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The House Hearings on the August blackout that plunged the northeast into darkness highlighted Congress's need for unbiased analysis and interpretation of technical data. Testimony from power company technicians and engineers was often contradictory and always esoteric. And the blackout is a relatively small issue. Global warming, Internet security, and airline safety promise to bring hordes of experts and lobbyists to Congress for years to come.

“Everybody and his brother has a proposal to deal with these issues,” M. Granger Morgan says. Morgan, head of the department of engineering and public policy at Carnegie Mellon University, adds that congressional members and their staffs have neither the time nor technical expertise to analyze these proposals effectively.

Morgan, who has written extensively on the topic, recently co-edited and contributed to a book on the issue of providing Congress with unbiased technical analysis. Entitled Science and Technology Advice for Congress, the book was given out to all members of Congress.

The problem, Morgan says, is twofold: The issues facing Congress are becoming increasingly complex, and members, most of whom have non-technical backgrounds, have few resources to sort through the flood of information. The solution, he says, involves, among other things, a bipartisan analysis agency serving Congress. “I'm advocating the creation of an institution that could provide the same service as the old OTA [Office of Technology Assessment],” Morgan says. The OTA was a congressional agency that provided consultation on technical issues for 23 years before mid-'90s cost-cutting measures killed it. Morgan says this new agency should work more rapidly than OTA did, better acknowledge the minority party viewpoint, and utilize interactive Web-based technology. The ultimate goal, Morgan says, is to “raise the minimum standard of debate within Congress so everyone can participate.”


Next time you're sipping on a particularly good glass of wine, give a bit of thanks to soil moisture. The best grapes are grown in earth that has the right amount of water. Too much water tends to encourage leaf growth in vines, and berry ripening suffers. Too little and the vines wither and die. So grape-growers are careful in irrigating their crops. Technologies currently used for monitoring soil moisture are expensive and not very exact. Now researchers led by the University of California-Berkeley have devised a much more precise technology using GPR, ground penetrating radar. The device, which has two antennas, is dragged between rows of vines. One antenna shoots a radar beam into the ground, the other retrieves the signal after it's gone through several layers of soil. The time between the transmitted and reflected signals can be used to determine moisture levels, says Yoram Rubin, the Berkeley professor of civil and environmental engineering who is the chief investigator. “The instrument is off-the-shelf,” he says. It's the same sort of machine used to find metals, like munitions or pipes, in the ground. “We've added an interpretive algorithm.” Typically, a plot within a vineyard is watered uniformly. But more precise moisture monitoring will require irrigation systems that can water with pinpoint accuracy, Rubin says. The technology can also be used to help vineyards space their vines and to locate ideal areas for planting vines. The result should be more and better wines. We'll drink to that.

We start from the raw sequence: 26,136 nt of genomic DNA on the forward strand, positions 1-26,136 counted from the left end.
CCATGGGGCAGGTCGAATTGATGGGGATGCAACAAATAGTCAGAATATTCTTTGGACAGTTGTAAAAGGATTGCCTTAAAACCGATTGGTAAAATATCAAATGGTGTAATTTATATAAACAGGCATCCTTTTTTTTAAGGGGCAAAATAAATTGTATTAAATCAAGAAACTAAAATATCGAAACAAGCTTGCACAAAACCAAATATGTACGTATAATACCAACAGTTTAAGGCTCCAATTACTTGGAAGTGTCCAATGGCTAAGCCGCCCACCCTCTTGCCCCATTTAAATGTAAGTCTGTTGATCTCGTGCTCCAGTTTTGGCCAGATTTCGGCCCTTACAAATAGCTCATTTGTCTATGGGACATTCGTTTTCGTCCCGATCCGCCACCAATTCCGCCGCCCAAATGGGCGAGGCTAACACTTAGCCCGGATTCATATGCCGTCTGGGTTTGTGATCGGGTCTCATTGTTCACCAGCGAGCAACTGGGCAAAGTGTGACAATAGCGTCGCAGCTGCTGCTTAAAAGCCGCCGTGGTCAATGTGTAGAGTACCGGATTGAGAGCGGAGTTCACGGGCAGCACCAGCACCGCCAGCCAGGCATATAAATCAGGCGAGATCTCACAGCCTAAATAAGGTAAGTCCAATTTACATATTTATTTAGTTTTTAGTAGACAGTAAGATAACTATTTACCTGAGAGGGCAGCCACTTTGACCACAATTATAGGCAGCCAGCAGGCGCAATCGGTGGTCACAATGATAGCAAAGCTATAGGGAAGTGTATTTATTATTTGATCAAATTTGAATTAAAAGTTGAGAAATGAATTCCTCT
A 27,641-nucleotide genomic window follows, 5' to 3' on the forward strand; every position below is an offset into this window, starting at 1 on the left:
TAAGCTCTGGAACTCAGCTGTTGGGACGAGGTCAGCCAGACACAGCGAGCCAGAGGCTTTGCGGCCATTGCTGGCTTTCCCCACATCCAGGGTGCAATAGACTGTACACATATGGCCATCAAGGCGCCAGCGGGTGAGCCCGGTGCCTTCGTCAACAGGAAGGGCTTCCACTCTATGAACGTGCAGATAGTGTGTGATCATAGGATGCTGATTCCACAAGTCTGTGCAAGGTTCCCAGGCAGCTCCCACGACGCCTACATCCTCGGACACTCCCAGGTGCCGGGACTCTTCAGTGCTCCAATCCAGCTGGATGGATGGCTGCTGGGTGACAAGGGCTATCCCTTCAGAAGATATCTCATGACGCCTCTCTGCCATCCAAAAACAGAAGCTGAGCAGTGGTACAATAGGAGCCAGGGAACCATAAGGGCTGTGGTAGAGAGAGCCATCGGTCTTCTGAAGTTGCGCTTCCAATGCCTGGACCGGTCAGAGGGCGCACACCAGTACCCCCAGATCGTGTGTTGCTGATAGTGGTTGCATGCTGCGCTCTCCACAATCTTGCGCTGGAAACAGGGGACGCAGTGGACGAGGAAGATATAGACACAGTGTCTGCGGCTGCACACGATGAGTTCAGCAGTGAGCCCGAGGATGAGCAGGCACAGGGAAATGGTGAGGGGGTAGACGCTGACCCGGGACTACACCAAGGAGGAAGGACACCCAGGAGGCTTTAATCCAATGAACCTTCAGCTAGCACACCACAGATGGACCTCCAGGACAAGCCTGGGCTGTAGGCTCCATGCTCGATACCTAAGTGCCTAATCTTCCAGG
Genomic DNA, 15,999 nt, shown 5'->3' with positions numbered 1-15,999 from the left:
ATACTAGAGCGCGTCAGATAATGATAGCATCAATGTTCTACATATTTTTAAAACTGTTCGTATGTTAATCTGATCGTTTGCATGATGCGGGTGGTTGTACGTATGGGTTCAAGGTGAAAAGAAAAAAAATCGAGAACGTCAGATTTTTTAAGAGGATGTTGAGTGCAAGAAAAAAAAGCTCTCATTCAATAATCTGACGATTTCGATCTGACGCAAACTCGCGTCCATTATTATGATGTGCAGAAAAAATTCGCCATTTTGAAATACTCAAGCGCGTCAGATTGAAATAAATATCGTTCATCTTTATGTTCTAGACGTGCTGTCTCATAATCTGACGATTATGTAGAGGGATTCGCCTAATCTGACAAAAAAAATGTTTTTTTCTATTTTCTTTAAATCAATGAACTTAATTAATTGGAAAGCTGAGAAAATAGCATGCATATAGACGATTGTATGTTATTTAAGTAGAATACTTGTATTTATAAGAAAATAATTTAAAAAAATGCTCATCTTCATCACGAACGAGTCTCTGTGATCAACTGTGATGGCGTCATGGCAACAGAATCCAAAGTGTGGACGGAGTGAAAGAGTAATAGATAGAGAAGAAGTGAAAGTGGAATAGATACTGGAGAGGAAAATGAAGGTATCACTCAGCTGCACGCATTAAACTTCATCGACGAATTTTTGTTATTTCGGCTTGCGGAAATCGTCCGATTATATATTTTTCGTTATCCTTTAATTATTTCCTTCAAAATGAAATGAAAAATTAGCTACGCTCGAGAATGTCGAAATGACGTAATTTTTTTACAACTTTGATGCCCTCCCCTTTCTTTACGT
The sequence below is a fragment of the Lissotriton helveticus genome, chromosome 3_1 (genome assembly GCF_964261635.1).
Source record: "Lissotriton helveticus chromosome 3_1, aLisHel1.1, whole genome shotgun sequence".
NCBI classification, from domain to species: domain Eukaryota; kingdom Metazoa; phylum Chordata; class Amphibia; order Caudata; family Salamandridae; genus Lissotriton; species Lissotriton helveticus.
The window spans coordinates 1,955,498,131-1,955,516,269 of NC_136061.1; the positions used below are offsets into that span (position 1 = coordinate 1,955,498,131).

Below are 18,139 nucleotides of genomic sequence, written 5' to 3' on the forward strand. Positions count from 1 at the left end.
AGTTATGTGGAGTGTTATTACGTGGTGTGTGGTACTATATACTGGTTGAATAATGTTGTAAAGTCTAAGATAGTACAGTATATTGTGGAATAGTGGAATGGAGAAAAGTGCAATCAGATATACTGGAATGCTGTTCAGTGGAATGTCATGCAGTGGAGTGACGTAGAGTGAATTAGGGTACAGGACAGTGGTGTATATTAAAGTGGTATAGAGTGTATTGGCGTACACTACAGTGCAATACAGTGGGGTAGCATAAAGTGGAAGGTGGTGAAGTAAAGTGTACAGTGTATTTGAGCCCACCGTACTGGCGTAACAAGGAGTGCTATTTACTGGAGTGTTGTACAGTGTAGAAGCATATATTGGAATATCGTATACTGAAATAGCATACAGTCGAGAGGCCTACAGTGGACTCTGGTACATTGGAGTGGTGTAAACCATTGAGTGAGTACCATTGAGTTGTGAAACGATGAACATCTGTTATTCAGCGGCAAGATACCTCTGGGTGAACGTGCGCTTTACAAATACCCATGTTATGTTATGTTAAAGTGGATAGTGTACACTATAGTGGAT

When University of Alabama sophomore Brian Wheat graduates with a degree in civil and environmental engineering, he ultimately wants to work on large construction sites: buildings, bridges, or roads. That should be a well-paying career. In the meantime, he's earning a pretty good living on weekends as a professional bull rider in rodeos throughout the southeast. Wheat, 21, says he's earned enough as a bull rider to so far pay for three full years of tuition. He's a member of the Southern Pro Bull Riders Association.
Wheat was a 17-year-old high school student when a buddy talked him into trying it at a practice area. He was a latecomer. Many riders start when they're 12 or 13. “But I picked it up really quick. I was a natural at it,” he says. Indeed, Wheat was once one of the top four high school riders in the state. Bull riders need to remain on the back of a bucking, snorting bull for 8 seconds, and are then awarded points. Wheat's best ride so far garnered 89 out of a possible 100 points. It's a dangerous sport, however. He's suffered a dislocated shoulder, and in fall 2001 his face was sliced open when it scraped across a bull's horn. That injury required major reconstructive surgery. But, Wheat says, he wasn't scared to start riding again, though he now wears a protective helmet. This year, he says, his injuries have been few: “Only three broken toes.”